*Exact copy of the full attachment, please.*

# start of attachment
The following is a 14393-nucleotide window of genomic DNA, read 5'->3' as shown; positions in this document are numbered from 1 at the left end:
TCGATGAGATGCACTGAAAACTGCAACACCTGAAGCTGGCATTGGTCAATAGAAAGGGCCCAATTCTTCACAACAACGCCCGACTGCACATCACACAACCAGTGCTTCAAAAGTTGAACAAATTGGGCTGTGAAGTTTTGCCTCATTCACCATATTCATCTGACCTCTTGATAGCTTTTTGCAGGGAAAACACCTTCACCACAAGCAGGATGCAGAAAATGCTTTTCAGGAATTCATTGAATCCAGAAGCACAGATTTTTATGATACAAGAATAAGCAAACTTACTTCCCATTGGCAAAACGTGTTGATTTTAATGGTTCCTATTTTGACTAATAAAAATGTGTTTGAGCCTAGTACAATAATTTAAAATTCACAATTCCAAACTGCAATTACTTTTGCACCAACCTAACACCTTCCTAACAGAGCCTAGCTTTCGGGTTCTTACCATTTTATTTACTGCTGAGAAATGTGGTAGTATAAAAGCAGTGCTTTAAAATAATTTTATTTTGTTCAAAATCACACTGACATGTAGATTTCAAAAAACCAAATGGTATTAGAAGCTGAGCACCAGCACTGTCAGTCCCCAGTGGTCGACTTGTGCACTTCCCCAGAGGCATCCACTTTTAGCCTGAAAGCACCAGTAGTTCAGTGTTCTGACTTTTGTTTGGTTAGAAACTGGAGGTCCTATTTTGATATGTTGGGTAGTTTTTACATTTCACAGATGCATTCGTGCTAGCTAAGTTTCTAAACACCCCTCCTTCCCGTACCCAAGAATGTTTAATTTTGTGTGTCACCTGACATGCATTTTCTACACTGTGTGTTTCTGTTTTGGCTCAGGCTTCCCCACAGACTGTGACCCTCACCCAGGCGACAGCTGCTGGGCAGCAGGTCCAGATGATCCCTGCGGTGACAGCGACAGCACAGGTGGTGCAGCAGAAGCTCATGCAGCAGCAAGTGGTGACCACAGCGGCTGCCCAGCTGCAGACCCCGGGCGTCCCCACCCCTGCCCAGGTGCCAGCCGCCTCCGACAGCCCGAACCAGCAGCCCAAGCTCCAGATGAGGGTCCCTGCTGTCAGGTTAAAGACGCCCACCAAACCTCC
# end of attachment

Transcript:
The following is a 14393-nucleotide window of genomic DNA, read 5'->3' as shown; positions in this document are numbered from 1 at the left end:
TCGATGAGATGCACTGAAAACTGCAACACCTGAAGCTGGCATTGGTCAATAGAAAGGGCCCAATTCTTCACAACAACGCCCGACTGCACATCACACAACCAGTGCTTCAAAAGTTGAACAAATTGGGCTGTGAAGTTTTGCCTCATTCACCATATTCATCTGACCTCTTGATAGCTTTTTGCAGGGAAAACACCTTCACCACAAGCAGGATGCAGAAAATGCTTTTCAGGAATTCATTGAATCCAGAAGCACAGATTTTTATGATACAAGAATAAGCAAACTTACTTCCCATTGGCAAAACGTGTTGATTTTAATGGTTCCTATTTTGACTAATAAAAATGTGTTTGAGCCTAGTACAATAATTTAAAATTCACAATTCCAAACTGCAATTACTTTTGCACCAACCTAACACCTTCCTAACAGAGCCTAGCTTTCGGGTTCTTACCATTTTATTTACTGCTGAGAAATGTGGTAGTATAAAAGCAGTGCTTTAAAATAATTTTATTTTGTTCAAAATCACACTGACATGTAGATTTCAAAAAACCAAATGGTATTAGAAGCTGAGCACCAGCACTGTCAGTCCCCAGTGGTCGACTTGTGCACTTCCCCAGAGGCATCCACTTTTAGCCTGAAAGCACCAGTAGTTCAGTGTTCTGACTTTTGTTTGGTTAGAAACTGGAGGTCCTATTTTGATATGTTGGGTAGTTTTTACATTTCACAGATGCATTCGTGCTAGCTAAGTTTCTAAACACCCCTCCTTCCCGTACCCAAGAATGTTTAATTTTGTGTGTCACCTGACATGCATTTTCTACACTGTGTGTTTCTGTTTTGGCTCAGGCTTCCCCACAGACTGTGACCCTCACCCAGGCGACAGCTGCTGGGCAGCAGGTCCAGATGATCCCTGCGGTGACAGCGACAGCACAGGTGGTGCAGCAGAAGCTCATGCAGCAGCAAGTGGTGACCACAGCGGCTGCCCAGCTGCAGACCCCGGGCGTCCCCACCCCTGCCCAGGTGCCAGCCGCCTCCGACAGCCCGAACCAGCAGCCCAAGCTCCAGATGAGGGTCCCTGCTGTCAGGTTAAAGACGCCCACCAAACCTCC